Coronavirus – An ‘Act of God’ or not?

Oh my God! was a movie based on a middle-class atheist whose shop was destroyed in an earthquake. The movie revolves around the atheist’s struggle to claim his insurance money and learns that the disaster claim does not cover any damage caused by natural calamities classified under “Act of God”. Running out of options, he decides to sue God but fails to find a lawyer for such a lawsuit.

Similarly, the world today is struggling owing to the outbreak of COVID-19. The human cost of the novel coronavirus outbreak has been widely reported and the tragic consequences continue. But beyond the human toll of the current global health crisis, the coronavirus outbreak is having serious economic repercussions to the global economy and the supply chains on which it depends. 

As a result of this outbreak, several companies are examining their contracts to understand the extent of their rights, remedies and obligations with respect to their business associates. Suppliers of goods and services unable to deliver on contractual obligations are looking to see what provisions, if any, may protect them from a default.

What is the Force Majeure clause?

Force majeure clauses are contract provisions that excuse a party’s nonperformance when “Acts of God” or other extraordinary events prevent a party from fulfilling its contractual obligations.

Would the outbreak of corona virus amount to an Act of God?

Many force majeure definitions include reference to Acts of God or similar wording. Avoiding philosophical arguments that everything is potentially an Act of God, from a purely legal perspective, there is no one-size-fits-all answer as to whether a particular event falls within this sort of language. 

Generally, Act of God appears to denote events due to natural causes without any human intervention. It has also been labelled as “an irresistible act of nature” and some are advising that the phrase (or other catch-all provision) may suffice to cover an outbreak such as coronavirus. 

Ultimately, and most importantly, the issue depends on an assessment of all of:

  • the nature and context of your particular contract; 
  • the words in the relevant force majeure clause; and
  • the general terms of the contract, including the substantive law / governing law clause.

To assess a business’ rights, obligations, and remedies, whether the business is the party unable to perform or such counterparty, the following should be considered:

  • What contract provisions are relevant? Determine whether the contract includes a force majeure provision, and whether there any other relevant provisions to assess. Contractual provisions to review include any breach, termination, cancellation, or repudiation terms that may be applicable under the circumstances.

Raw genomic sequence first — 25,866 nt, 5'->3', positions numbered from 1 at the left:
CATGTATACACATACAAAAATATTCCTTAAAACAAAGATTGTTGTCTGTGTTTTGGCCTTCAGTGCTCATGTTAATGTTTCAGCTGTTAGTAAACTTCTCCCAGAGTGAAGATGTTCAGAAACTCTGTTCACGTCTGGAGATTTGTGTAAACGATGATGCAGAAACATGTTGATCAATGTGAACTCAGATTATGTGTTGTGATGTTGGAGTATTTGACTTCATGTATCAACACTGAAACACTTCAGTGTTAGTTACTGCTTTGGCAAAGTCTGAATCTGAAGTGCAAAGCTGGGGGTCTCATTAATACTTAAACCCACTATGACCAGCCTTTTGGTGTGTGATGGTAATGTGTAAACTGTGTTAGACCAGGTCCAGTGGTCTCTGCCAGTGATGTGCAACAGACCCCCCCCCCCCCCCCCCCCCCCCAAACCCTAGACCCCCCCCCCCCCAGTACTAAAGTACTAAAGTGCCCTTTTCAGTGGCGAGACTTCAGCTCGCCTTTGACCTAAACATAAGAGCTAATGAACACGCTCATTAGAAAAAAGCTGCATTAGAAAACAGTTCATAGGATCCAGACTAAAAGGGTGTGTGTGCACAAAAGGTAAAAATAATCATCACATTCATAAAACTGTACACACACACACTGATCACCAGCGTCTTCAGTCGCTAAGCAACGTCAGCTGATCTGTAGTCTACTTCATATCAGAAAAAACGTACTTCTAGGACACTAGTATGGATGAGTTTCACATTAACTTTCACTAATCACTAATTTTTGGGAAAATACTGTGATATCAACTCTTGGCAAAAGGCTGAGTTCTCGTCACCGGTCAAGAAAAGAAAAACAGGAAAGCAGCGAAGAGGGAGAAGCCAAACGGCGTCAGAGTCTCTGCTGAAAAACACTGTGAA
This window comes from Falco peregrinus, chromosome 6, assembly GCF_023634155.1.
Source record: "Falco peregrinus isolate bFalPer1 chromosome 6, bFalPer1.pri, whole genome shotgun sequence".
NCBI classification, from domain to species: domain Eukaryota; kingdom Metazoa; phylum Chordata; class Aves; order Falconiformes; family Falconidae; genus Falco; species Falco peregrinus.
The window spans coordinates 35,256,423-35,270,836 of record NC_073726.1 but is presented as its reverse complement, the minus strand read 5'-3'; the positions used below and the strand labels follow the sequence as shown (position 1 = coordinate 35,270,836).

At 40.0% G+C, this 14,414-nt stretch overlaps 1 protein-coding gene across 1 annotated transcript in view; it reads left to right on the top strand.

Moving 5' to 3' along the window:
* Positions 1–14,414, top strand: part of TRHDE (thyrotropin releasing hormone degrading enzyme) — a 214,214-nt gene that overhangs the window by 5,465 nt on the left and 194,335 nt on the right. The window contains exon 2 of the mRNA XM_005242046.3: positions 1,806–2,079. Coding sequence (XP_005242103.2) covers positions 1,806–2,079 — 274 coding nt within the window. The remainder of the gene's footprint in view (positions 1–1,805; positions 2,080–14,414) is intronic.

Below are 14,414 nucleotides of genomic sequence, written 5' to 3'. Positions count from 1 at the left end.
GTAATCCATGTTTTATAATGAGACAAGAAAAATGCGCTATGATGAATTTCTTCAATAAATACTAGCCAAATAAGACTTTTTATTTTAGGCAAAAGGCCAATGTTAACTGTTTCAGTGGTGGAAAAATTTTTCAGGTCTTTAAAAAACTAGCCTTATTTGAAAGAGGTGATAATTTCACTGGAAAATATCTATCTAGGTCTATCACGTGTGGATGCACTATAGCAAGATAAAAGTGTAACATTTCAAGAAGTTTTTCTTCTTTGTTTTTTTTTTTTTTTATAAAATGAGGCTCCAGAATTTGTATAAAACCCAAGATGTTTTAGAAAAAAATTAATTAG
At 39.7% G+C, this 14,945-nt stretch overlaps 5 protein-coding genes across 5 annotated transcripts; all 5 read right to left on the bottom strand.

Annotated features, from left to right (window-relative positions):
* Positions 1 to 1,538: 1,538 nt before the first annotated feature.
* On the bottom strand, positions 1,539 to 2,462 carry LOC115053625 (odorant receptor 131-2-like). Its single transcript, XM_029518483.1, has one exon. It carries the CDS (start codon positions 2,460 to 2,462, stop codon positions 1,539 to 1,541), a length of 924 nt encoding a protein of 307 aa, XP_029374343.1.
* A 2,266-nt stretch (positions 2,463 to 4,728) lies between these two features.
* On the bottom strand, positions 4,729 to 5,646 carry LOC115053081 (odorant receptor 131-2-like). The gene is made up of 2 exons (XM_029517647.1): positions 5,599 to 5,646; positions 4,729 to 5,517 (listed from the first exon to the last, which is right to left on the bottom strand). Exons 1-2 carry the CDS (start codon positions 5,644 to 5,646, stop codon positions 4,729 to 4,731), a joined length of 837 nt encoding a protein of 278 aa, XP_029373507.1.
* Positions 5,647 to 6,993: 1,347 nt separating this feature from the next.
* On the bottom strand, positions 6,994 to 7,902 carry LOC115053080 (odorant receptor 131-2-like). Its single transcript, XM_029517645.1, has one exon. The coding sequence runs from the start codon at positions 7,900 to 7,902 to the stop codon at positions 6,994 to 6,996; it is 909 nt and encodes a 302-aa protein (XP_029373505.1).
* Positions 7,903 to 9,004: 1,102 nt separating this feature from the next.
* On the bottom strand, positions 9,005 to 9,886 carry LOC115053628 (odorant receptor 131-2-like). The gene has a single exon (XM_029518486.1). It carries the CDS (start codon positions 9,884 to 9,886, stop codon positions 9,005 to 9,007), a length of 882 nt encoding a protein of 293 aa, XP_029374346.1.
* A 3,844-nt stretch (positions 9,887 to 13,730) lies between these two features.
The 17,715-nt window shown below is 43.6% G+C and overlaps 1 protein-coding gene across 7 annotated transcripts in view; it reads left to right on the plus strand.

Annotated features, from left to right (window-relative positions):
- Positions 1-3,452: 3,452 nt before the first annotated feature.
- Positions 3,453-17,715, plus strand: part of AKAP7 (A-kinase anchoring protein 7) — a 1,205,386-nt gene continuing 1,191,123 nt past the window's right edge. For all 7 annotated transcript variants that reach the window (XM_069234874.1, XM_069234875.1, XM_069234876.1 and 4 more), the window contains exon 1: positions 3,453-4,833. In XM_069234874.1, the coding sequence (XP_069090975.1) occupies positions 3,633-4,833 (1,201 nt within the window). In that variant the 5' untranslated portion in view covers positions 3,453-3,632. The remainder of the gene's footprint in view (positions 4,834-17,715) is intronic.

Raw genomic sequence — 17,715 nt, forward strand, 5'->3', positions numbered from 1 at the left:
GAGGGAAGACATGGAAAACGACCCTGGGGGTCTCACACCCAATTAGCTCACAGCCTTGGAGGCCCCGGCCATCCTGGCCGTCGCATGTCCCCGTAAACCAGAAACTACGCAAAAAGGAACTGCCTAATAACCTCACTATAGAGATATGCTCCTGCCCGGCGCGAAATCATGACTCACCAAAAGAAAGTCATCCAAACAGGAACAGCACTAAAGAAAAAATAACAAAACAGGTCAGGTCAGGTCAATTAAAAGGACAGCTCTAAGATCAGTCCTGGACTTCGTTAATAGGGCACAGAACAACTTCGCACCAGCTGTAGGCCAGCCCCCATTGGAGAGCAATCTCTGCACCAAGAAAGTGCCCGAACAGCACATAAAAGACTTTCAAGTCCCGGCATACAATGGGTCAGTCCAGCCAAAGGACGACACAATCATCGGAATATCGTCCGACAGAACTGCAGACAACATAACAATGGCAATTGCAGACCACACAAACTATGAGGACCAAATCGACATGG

• How does the contract define a force majeure event? Is the provision broadly written? Assess whether the outbreak of the coronavirus, or the efforts to contain it, constitute a force majeure event under the contract. Examples of relevant language that may be included are “disease,” “epidemic,” “pandemic,” “quarantine,” or “acts of government.” Depending on the parties’ prior negotiation and drafting, a contract may either explicitly list all qualifying events, or generally define a force majeure event as an event beyond the parties’ control, leaving more room for interpretation. Broad, catch-all language may be interpreted differently depending on the applicable law.
  • Is the coronavirus outbreak the cause of the party’s nonperformance? Consider whether the party could have timely performed if the outbreak did not occur. If other factors contributed to the party’s nonperformance, a force majeure clause may not be applicable. For example, to the extent a company takes proactive steps to avoid further spread of the coronavirus, e.g., by advising workers to stay home, does the resulting inability to perform constitute a force majeure event?

Practical tips

  • Review the wording of force majeure clauses, paying particular attention to the list of non-exhaustive events which is often included, and the consequences of triggering a force majeure.
  • If a long list of force majeure events is included, it is likely to be helpful (where you are seeking to rely on the clause) if pertinent wording is included such as “pandemic”, “epidemic”, “outbreak”, “crisis” or “governmental action”.
  • Watch out for wording in new contracts that require that the event of force majeure is “unforeseeable”.
  • Contact counterparties of contracts which may be affected and discuss a possible renegotiation, or postponement of obligations, as appropriate.

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